By TOM ORLIK
China's property sector is a larger but less worrisome animal than its U.S. cousin.
In 2010, investment in residential real estate accounted directly for 12% of China's gross domestic product, up from 10% in 2009 and a record. Throw in demand for construction material, and real estate's contribution is even larger. By contrast, the peak of spending on U.S. residential investment in 2005 was equal to just 6% of GDP.
A larger role for real estate in the Chinese economy means the consequences of a bust should be more serious than in the U.S. And recent years offer a worrying precedent. A crackdown on speculation saw growth in real-estate investment fall from 31% a year at the end of 2007 to 3% at the beginning of 2009. The hit to construction spending, as much as the fall in exports, crunched China's GDP growth to a decade low of 6.5%.
At first sight, history appears ready to repeat itself as prices run up sharply. The official house-price data tend to underestimate changes. But data from Soufun Holdings, which runs China's leading property website, show average prices in first-tier cities like Beijing and Shanghai rising considerably faster than disposable incomes.
Meanwhile, breakneck construction in 2009 and 2010 has created an overhang of supply—including the ghost blocks of high-end residential apartments bought for speculative purposes that loom large in the bears' arguments. The government continues to clamp down on speculators. That double whammy will at some point bring the price surge to an end and take the wind out of real-estate developers' sails.
But when private investment fell away in 2008, there was nothing to take its place. This time round, the government plans a huge investment in affordable housing. The thin margins available in affordable construction are cold comfort for listed developers, but plans to build 10 million new budget residences in 2011 should to an extent cushion China's economy from a sharp slowdown in private-sector construction.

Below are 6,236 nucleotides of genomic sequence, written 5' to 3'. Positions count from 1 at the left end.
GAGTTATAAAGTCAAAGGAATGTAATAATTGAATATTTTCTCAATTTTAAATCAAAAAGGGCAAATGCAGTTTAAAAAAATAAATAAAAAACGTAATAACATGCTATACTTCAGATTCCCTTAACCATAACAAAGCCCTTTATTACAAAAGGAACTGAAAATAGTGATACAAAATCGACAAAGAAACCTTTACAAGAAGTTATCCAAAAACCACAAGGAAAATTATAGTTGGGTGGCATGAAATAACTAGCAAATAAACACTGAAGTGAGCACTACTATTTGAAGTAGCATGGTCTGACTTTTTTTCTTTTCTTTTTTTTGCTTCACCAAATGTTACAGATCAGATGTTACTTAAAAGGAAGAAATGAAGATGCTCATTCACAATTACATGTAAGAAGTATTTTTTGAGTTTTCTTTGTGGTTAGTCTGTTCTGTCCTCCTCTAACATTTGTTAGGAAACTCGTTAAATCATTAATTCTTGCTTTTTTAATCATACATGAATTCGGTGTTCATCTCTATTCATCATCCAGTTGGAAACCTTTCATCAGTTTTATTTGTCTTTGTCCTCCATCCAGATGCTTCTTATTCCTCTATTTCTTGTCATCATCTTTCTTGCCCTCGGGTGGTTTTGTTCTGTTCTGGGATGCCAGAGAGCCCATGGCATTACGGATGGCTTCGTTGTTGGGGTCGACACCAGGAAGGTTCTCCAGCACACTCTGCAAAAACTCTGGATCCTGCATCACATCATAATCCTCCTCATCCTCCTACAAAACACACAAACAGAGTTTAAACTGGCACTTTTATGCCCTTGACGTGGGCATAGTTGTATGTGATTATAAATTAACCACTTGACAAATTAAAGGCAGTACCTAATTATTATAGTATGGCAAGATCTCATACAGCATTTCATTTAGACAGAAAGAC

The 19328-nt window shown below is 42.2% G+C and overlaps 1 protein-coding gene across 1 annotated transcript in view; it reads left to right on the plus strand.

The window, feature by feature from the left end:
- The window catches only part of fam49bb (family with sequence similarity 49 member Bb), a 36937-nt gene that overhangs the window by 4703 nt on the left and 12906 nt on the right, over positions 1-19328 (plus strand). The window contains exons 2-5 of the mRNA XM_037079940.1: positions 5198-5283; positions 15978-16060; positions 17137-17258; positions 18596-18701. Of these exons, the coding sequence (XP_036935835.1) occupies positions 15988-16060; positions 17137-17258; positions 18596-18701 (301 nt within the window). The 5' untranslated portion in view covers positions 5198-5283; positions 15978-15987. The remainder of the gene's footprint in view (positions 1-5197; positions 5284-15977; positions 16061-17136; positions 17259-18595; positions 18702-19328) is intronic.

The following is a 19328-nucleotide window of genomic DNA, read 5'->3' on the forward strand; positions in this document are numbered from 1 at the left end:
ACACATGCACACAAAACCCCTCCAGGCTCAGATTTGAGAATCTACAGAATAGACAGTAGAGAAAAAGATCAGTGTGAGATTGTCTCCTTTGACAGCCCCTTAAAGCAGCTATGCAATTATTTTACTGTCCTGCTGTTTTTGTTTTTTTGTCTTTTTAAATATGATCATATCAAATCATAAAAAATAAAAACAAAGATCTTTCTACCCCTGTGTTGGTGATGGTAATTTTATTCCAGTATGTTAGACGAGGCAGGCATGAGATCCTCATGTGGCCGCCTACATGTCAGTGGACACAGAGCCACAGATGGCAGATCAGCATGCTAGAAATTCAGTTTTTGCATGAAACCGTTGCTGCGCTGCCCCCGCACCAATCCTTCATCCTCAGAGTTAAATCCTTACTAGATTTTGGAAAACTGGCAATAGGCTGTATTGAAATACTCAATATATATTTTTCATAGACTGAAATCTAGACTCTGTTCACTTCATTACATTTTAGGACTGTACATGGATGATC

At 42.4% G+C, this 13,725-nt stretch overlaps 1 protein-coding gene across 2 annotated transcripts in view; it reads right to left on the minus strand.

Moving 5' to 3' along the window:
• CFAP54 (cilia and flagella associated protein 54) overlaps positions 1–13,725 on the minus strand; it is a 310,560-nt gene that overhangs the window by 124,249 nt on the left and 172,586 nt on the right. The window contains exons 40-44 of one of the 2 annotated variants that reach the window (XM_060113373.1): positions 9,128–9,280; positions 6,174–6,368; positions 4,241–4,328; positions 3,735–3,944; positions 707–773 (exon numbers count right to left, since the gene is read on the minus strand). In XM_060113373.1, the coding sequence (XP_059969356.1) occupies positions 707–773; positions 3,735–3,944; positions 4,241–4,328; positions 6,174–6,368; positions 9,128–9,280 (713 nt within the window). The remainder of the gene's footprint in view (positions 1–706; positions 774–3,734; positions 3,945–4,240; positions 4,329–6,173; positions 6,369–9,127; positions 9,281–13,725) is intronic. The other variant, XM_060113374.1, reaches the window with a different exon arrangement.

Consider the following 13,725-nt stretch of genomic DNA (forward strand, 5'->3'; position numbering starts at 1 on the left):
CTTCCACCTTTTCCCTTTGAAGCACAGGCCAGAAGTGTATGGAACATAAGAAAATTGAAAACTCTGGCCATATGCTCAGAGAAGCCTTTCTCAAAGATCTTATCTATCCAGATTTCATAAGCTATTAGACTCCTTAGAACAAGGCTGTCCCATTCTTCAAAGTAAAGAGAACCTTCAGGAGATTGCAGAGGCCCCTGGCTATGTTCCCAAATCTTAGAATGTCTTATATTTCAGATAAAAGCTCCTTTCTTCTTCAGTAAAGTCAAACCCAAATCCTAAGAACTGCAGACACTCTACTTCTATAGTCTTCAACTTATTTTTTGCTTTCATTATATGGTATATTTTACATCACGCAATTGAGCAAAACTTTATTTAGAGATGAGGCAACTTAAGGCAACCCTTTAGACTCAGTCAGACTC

In the U.S., post-crash housing is still weighed down by overbuilding in certain hot spots. In China, urbanization and rising wages mean most construction is better underpinned by demand. And houses are generally paid for with cash, not credit. In the U.S., mortgage debt reached 103% of GDP in 2007. In China, long-term loans to households, a proxy for mortgage borrowing, is 16% of GDP. Even throwing in loans to real-estate developers and a share of loans to local government investment vehicles—some of which are invested in property—takes the total only to 50%.
A slowdown in prices, if not an outright decline in some cities, is a distinct possibility. That will hurt private developers. A sharp enough correction will cause the banks pain and hit consumer confidence and spending. But it shouldn't signal economic disaster as it did in the U.S.
Write to Tom Orlik at firstname.lastname@example.org